Meniscus Transplantation

I performed a lateral meniscus allograft transplantation today and this procedure reminded me of the amazing technological advances that knee injuries have made recently.

A meniscus allograft transplantation is performed when a patient has had a previous removal of the majority of the medial or lateral meniscus.

The meniscus is the cartilage soft tissue shock absorber of the knee which is located between the femur (thigh bone) and tibia (shin bone). There are two menisci in each knee. One on the inside which is the medial meniscus and one on the outside which is the lateral meniscus.

A twisting injury with a combined compressive force across the knee can tear the meniscus and lead to pain and locking of the knee‚Ä®.

The meniscus has a poor blood supply and rarely heals when it is torn. The treatment of a meniscus tear is arthroscopic surgery. “Arthro” is the greek work for joint and “scope” is to look inside so we put a small camera in the knee to visualize the joint. The ideal treatment of a meniscus tear is to surgically repair the meniscus with multiple sutures. Unfortunately, many meniscus tears are not able to be repaired and require a meniscectomy or a removal of the torn portion preserving as much of the normal meniscus as possible. Rarely, the entire meniscus is removed and these unfortunate patients are now at risk for early degenerative arthritis because the normal shock absorber between the femur and tibia is absent.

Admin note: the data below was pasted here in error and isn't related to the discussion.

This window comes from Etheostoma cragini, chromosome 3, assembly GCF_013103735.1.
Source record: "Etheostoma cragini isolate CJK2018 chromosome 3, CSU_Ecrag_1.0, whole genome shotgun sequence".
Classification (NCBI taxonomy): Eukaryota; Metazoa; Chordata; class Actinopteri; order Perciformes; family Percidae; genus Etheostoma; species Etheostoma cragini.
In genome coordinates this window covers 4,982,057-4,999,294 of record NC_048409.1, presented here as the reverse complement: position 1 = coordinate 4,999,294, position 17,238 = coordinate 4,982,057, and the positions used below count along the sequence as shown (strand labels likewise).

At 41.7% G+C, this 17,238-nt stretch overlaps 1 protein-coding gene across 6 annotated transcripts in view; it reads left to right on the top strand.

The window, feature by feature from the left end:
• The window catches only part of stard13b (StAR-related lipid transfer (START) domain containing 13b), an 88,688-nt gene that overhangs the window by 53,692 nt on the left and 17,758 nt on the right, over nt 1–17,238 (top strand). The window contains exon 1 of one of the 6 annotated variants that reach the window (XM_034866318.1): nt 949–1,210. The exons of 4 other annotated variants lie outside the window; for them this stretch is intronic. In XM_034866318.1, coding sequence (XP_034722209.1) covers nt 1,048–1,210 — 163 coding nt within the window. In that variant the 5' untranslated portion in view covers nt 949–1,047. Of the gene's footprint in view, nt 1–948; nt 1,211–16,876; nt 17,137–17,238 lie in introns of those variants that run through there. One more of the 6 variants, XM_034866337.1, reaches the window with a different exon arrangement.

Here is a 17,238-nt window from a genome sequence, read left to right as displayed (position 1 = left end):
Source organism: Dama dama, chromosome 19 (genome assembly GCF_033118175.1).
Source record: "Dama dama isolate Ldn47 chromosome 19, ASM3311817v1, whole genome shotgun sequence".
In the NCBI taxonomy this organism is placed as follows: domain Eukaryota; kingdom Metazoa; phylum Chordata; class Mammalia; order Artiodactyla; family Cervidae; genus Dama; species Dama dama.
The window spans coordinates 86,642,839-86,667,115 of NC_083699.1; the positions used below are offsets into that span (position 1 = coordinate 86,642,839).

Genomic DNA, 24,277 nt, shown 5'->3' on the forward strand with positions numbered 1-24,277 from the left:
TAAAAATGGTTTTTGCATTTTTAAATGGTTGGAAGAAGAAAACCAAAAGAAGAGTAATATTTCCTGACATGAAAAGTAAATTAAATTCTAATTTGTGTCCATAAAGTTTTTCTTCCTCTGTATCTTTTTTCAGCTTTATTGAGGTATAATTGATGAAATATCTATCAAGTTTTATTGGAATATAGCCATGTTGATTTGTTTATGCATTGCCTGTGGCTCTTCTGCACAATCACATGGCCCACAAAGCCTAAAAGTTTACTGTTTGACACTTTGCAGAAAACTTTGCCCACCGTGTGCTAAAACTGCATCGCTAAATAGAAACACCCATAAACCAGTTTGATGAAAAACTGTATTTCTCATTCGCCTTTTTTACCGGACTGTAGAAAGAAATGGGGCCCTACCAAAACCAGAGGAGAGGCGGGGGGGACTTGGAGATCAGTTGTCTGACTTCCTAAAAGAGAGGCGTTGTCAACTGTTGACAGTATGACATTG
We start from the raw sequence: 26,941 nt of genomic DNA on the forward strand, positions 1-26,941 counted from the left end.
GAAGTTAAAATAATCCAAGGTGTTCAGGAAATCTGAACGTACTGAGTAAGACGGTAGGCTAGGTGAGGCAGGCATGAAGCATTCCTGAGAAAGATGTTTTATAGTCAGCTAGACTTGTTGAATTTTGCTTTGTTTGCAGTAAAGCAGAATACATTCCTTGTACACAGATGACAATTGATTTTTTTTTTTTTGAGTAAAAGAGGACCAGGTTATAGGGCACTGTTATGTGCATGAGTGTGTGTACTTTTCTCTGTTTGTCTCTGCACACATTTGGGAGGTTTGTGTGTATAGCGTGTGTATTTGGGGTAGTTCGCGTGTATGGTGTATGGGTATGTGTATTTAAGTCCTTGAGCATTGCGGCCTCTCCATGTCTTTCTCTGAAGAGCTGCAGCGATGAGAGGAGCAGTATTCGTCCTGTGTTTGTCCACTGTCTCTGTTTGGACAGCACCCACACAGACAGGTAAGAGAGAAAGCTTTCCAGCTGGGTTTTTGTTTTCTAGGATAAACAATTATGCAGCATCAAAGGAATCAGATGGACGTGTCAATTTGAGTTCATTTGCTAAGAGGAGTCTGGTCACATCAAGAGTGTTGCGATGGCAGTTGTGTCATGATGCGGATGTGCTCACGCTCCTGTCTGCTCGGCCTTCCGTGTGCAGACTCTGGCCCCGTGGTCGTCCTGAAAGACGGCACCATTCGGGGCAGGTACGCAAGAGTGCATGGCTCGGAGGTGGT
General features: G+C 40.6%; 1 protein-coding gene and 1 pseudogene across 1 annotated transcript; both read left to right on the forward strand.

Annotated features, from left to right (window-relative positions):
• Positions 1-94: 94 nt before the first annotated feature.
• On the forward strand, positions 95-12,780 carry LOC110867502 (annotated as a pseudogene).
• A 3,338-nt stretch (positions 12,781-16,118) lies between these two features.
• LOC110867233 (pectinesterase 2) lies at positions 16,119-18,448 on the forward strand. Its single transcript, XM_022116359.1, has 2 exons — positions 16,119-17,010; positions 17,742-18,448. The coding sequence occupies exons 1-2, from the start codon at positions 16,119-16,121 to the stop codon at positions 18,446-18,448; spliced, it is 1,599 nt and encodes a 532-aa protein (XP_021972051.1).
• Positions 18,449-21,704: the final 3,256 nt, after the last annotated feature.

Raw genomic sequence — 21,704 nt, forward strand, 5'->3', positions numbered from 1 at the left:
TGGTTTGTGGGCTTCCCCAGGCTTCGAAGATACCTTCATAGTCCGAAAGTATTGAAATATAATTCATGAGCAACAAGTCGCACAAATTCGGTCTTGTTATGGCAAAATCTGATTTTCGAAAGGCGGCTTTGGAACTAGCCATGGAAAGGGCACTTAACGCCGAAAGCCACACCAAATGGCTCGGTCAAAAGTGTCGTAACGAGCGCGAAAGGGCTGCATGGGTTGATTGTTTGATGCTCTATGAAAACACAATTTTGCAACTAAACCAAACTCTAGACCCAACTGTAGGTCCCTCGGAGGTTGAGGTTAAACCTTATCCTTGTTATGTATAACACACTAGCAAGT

A relatively new technique is now performed which transplants a “cadaver” meniscus (a young person who has died and donates their meniscus) to give the patient a brand new meniscus. The success rate is high and the early results following this surgery eliminate knee pain and, hopefully, prevent or delay the onset of degenerative arthritis.

We perform meniscus transplantation as well as many “new age” procedures to repair cartilage to keep the knee “young” and maximize the patients’ ability to return to sports and a high level of physical¬†activity. Our goal is to avoid or significantly delay the need for a joint replacement surgery.

Please contact us if another surgeon has told you that there is “nothing else to be done” for your knee or a joint replacement has been recommended for you. Our advanced techniques may keep you and your “own” knee at a high level of function.

Have a great summer!
Dr. Sisto

Advertisements